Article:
Despite the evidence for digital agility, early results from LEXDIS suggest that disabled learners have quite a complex relationship with technologies. Whilst many felt that technology added value to some aspects of their learning experience, they also felt that it "took" away value in other areas. Some participants felt it important to stress that while technology had a role to play in their learning or their lives, it was not as important as the role played by people. Others acknowledged that technology played an important role, but still maintained that they could cope without technology. Finally some learners expressed a desire to use technology, but also a reluctance to seek to make this happen.
Implications for theorising about e-inclusion
I concluded my talk by arguing that it would probably be helpful for us to move away from understanding e-inclusion solely in terms of access and barriers, because this only explains the relationship disabled learners have with people and systems who install or remove barriers. We need theories and concepts that can handle the observed complexities and i) explain relationships disabled learners have with people, systems AND technology ii) expand our understanding of digital decisions and relationships to digital agility. For me, a key aspect of developing a theorisation of e-inclusion in the context of higher education is the exploration of concepts of resilience and risk taking.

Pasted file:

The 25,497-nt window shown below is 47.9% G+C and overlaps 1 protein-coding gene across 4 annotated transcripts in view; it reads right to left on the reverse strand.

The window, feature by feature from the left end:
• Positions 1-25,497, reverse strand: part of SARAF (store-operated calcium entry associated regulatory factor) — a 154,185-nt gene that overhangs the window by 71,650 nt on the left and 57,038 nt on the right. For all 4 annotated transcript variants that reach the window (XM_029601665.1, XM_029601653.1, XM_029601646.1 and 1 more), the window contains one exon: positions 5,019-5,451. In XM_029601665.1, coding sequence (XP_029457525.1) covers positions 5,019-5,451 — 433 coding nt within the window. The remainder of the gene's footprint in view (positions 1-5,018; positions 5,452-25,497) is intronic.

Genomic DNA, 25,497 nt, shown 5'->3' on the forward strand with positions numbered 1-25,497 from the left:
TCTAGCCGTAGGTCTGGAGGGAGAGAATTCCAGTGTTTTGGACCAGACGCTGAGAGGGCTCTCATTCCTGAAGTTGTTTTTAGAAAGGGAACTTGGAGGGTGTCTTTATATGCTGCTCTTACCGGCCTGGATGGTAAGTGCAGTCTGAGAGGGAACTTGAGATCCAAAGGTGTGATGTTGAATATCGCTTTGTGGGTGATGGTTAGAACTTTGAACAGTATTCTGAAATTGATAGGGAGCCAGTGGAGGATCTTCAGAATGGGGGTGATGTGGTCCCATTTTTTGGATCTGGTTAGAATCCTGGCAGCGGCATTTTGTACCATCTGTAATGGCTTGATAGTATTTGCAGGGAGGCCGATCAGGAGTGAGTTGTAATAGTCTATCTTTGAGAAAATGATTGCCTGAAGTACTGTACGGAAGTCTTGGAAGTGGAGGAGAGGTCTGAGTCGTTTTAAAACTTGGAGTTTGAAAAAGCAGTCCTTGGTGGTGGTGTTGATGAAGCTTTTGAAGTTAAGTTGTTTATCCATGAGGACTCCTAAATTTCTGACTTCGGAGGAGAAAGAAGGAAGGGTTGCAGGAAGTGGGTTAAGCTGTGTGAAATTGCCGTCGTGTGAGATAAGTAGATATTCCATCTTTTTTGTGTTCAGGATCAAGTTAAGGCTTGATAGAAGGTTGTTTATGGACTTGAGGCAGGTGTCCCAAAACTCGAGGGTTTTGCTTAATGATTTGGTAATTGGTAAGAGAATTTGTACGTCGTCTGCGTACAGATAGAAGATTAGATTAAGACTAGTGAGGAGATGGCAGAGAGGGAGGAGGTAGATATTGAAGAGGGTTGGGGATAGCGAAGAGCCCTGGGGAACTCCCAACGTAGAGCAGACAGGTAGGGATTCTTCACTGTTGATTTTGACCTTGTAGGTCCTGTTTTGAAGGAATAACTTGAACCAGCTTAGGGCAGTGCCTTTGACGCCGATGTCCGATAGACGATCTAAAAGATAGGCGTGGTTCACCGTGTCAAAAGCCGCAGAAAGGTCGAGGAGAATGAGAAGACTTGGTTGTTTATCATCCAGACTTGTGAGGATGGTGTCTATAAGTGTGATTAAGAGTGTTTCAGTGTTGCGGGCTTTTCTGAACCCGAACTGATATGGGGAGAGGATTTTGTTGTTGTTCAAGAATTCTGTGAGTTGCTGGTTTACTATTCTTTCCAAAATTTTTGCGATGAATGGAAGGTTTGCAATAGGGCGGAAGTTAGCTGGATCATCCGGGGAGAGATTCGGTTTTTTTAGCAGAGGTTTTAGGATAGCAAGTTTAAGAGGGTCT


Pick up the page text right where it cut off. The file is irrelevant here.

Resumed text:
A footnote: technology use emphasises our humanity not our differences
On 7th March, I met up with Martyn Cooper from the Open University to discuss a paper we are working on. He was telling me about a book proposal he is working on. The central premise of the book is that the manufacture and use of technology (tools) is often set forward as a defining characteristic of humanity. So the fact that some people use additional or different tools to achieve various tasks, overcoming the impact of their disabilities, should emphasise their humanity, not mark them out as different. This struck me as immensely relevant to the LEXDIS project. I had been slightly puzzled by the complex and contradictory statements that some participants had made about the role of technology in their lives. They would talk about loving technology, how not having it would be like losing an arm, but in the same breath talk about how technology slowed them down in some respects and how they would live or cope without technology if they didn't have it. I wonder if what some of the participants were trying to articulate is the sense that they did not want their technology use to mark them out as different. As some participants said, technology is just a tool- one of many tools that we as humans use in our everyday lives. Whilst technology use might define humans collectively, it doesn't define us individually in terms identity and how we see ourselves as learners.